The road from ruin

The Course of Empire: Desolation, by Thomas Cole

My wife Fawn and I had an argument yesterday. She’d been billed for the Covid 19 tests the county had required she take before returning to work from a mandated stay-home fortnight, which they finally had lifted after calling to tell her the results had been negative.

Her insurance rep said there was no such test taken, even though all swabs had been sent to North Carolina for lab work. Fawn suggested this would be perfect material for a journalist to jump at, an example of just how messed-up the entire testing protocol has been in the U.S. these past weeks.

I resisted. Now might not be the right time to explore such confusion, I argued. Our doctors were making decisions as best they could. In the midst of the pandemic, I had little appetite for chasing down the political ramifications of bad decisions and messy protocols. Shouldn’t we journalists instead be finding ways to lower our stress levels, to edit our interaction with such overwhelming forces of bad and/or confused news? Wasn’t the real challenge in these perilous times to rethink our approaches?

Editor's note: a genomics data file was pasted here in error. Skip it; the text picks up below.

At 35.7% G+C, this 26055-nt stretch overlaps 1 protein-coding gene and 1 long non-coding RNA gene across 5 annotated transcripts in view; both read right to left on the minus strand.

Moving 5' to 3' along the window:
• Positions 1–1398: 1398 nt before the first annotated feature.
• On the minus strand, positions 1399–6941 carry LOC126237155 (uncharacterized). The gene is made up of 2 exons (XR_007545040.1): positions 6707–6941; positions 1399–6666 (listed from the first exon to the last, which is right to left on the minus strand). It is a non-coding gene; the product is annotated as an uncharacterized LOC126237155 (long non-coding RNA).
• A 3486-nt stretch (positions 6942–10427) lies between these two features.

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I took the dog for a drive. Milo, our 14-year old, remembered a park near a Dunkin Donuts. But its police-taped playground area, and the fact that its basketball hoops and backboards had been removed, depressed us.

We went on to a closed school’s grounds, then to an abandoned factory site by the river. The dog thought it was great.

The kid and I spoke about ruins. He said it might not be long before our ruins were as great as those in Italy.

We just have to find the will to rehabilitate them and occupy them anew, I offered.

“Right,” Milo answered. “Fat chance of that.”

On the way home we stopped back at the Dunkin Donuts for Boston Creams.

Read more installments of Village Voices by Paul Smart.